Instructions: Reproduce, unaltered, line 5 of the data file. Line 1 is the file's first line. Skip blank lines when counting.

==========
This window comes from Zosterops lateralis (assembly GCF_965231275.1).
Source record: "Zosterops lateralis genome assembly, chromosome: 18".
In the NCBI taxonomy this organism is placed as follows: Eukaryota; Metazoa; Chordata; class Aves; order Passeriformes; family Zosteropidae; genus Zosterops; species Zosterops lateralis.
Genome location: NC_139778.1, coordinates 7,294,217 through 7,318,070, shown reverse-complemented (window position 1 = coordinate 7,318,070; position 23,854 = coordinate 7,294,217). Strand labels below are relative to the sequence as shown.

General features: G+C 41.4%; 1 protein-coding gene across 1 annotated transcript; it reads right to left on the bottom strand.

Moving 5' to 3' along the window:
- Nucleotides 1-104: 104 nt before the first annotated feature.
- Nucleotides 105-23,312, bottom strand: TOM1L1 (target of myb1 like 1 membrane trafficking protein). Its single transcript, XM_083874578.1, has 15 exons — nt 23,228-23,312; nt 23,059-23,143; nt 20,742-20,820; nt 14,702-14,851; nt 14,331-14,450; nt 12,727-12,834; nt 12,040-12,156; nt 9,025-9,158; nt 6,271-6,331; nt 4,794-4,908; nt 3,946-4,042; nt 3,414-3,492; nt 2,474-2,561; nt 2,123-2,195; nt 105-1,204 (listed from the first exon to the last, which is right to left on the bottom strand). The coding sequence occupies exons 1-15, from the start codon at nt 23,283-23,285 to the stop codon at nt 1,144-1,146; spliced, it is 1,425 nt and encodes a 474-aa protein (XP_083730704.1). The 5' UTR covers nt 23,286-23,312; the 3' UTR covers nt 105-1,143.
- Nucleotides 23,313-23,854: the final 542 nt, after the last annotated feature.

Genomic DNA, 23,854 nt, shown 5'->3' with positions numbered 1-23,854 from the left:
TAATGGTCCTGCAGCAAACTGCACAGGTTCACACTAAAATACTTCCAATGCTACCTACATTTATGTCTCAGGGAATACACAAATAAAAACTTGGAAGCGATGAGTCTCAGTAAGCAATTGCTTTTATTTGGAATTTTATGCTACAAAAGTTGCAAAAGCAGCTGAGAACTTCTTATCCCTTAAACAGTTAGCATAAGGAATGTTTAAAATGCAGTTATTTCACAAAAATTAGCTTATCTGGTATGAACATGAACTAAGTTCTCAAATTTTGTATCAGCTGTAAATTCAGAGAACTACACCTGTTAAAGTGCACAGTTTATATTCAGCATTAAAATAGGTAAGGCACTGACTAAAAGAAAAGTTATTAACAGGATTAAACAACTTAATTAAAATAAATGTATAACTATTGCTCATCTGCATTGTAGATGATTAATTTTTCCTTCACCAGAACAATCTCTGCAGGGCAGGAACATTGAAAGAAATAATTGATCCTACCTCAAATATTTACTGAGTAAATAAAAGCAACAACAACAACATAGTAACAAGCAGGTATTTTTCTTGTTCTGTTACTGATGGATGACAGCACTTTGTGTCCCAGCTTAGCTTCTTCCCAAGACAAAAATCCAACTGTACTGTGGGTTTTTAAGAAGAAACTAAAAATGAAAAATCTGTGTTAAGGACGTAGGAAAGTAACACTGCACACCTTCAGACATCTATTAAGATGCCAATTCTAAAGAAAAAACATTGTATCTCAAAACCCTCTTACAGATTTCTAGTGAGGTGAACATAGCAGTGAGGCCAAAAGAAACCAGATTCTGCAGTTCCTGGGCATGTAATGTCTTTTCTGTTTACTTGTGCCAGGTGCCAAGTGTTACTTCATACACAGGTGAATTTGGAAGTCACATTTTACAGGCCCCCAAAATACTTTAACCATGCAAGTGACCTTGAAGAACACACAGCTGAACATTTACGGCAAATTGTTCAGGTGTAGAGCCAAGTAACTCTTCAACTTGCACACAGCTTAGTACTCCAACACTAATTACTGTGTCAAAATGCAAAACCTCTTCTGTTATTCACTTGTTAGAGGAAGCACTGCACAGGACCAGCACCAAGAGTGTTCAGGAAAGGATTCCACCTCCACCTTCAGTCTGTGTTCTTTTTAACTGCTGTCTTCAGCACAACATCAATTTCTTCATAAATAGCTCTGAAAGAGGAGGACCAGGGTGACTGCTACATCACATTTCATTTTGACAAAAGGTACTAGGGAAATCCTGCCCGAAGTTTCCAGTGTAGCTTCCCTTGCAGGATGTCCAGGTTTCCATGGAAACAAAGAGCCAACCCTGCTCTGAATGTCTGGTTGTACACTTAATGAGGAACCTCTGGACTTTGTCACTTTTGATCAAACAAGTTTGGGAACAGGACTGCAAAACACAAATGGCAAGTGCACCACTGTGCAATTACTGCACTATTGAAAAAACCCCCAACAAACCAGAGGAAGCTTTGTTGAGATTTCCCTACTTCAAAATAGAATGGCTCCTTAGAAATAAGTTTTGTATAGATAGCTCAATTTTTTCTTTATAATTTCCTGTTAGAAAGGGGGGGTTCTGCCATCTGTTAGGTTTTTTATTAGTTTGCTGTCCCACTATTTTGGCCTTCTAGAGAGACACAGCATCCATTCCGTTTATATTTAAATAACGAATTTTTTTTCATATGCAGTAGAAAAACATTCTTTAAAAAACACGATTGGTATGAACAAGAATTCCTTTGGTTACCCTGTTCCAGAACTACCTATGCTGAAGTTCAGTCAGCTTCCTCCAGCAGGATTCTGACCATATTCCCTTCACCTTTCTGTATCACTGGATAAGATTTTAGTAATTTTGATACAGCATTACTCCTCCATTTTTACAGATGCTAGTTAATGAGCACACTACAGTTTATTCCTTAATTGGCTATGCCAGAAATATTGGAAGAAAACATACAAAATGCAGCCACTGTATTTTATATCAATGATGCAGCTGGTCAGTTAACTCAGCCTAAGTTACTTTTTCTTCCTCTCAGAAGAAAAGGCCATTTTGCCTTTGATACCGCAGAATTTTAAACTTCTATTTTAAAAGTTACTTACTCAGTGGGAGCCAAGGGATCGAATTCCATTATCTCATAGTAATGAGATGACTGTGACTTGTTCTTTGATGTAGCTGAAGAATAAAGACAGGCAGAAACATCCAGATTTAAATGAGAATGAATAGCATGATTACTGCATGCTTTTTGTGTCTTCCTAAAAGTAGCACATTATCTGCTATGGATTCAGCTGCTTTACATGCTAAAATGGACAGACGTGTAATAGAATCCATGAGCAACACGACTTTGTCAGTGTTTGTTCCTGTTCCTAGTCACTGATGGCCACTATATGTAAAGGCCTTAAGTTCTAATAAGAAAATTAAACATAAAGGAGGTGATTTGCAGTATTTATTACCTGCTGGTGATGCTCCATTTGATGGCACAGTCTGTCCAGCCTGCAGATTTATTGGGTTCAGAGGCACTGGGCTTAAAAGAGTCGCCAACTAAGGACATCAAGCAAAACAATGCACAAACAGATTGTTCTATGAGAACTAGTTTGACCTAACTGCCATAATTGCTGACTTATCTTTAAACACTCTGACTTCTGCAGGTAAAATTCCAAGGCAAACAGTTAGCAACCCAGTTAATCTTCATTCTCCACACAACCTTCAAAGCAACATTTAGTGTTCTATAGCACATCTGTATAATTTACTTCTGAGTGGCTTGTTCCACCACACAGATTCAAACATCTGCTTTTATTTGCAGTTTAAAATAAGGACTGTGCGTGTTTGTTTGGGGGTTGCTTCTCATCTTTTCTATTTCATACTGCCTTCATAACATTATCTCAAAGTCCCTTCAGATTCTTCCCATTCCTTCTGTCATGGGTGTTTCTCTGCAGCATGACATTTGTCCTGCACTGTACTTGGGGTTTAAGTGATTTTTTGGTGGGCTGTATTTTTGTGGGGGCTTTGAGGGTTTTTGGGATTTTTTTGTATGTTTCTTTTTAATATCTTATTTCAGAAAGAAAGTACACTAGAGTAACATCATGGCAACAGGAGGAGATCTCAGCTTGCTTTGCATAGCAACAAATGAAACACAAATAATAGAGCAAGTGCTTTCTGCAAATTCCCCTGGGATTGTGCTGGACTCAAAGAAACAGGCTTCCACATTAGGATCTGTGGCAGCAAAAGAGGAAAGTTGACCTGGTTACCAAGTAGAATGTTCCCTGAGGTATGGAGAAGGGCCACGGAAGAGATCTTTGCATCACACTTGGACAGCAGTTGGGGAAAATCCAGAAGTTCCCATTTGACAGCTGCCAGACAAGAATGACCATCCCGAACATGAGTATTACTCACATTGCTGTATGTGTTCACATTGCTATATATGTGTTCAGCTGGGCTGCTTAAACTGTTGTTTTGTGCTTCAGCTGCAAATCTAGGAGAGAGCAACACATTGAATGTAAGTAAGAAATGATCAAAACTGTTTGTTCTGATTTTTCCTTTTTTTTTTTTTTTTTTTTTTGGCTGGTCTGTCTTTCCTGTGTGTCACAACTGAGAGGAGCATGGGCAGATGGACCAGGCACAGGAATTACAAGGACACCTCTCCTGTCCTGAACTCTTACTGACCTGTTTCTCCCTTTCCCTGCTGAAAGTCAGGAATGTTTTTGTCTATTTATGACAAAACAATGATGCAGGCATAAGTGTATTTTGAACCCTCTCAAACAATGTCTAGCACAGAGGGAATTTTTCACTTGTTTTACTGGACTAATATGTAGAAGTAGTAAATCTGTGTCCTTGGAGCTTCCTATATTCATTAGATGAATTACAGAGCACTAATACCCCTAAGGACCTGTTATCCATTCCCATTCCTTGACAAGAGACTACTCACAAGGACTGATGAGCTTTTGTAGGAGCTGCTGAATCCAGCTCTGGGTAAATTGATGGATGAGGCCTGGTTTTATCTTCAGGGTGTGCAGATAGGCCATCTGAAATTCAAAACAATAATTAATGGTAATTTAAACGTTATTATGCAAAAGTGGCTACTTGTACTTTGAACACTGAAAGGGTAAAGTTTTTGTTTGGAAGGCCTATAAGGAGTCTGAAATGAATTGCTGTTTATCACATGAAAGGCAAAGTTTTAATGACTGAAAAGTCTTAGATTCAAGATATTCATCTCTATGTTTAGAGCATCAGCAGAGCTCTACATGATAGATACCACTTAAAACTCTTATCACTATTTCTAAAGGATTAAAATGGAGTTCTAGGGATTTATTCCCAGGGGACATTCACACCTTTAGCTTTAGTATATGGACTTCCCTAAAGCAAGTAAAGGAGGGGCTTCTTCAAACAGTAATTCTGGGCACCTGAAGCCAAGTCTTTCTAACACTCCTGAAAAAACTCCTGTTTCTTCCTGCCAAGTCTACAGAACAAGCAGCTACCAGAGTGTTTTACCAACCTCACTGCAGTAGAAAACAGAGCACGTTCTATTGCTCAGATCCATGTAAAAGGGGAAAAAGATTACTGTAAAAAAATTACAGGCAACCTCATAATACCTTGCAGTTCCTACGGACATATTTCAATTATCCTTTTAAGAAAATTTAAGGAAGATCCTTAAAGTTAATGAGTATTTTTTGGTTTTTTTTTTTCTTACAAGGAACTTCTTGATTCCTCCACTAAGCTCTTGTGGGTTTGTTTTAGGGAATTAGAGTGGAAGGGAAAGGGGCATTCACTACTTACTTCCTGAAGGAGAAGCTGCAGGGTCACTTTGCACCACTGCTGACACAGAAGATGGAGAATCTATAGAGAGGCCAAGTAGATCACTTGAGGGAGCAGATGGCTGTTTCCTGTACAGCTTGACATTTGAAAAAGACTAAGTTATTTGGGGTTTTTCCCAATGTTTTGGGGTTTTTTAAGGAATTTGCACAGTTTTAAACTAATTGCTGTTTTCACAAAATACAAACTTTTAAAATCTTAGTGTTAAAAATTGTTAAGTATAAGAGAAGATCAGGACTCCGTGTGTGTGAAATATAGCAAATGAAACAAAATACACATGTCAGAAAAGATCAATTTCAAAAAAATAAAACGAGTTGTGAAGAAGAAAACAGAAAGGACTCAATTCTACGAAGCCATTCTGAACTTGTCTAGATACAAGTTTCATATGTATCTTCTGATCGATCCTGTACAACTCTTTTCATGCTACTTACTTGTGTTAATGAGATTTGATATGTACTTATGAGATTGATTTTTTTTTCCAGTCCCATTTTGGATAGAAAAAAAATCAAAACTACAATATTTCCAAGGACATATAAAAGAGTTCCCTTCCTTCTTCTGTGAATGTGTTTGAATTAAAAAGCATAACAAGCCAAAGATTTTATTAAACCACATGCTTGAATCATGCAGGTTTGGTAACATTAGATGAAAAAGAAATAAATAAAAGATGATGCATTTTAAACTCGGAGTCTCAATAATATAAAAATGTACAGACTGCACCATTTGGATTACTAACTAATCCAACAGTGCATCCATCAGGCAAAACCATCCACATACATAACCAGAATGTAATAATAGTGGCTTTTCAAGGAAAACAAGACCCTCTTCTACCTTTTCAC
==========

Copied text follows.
General features: G+C 41.4%; 1 protein-coding gene across 1 annotated transcript; it reads right to left on the bottom strand.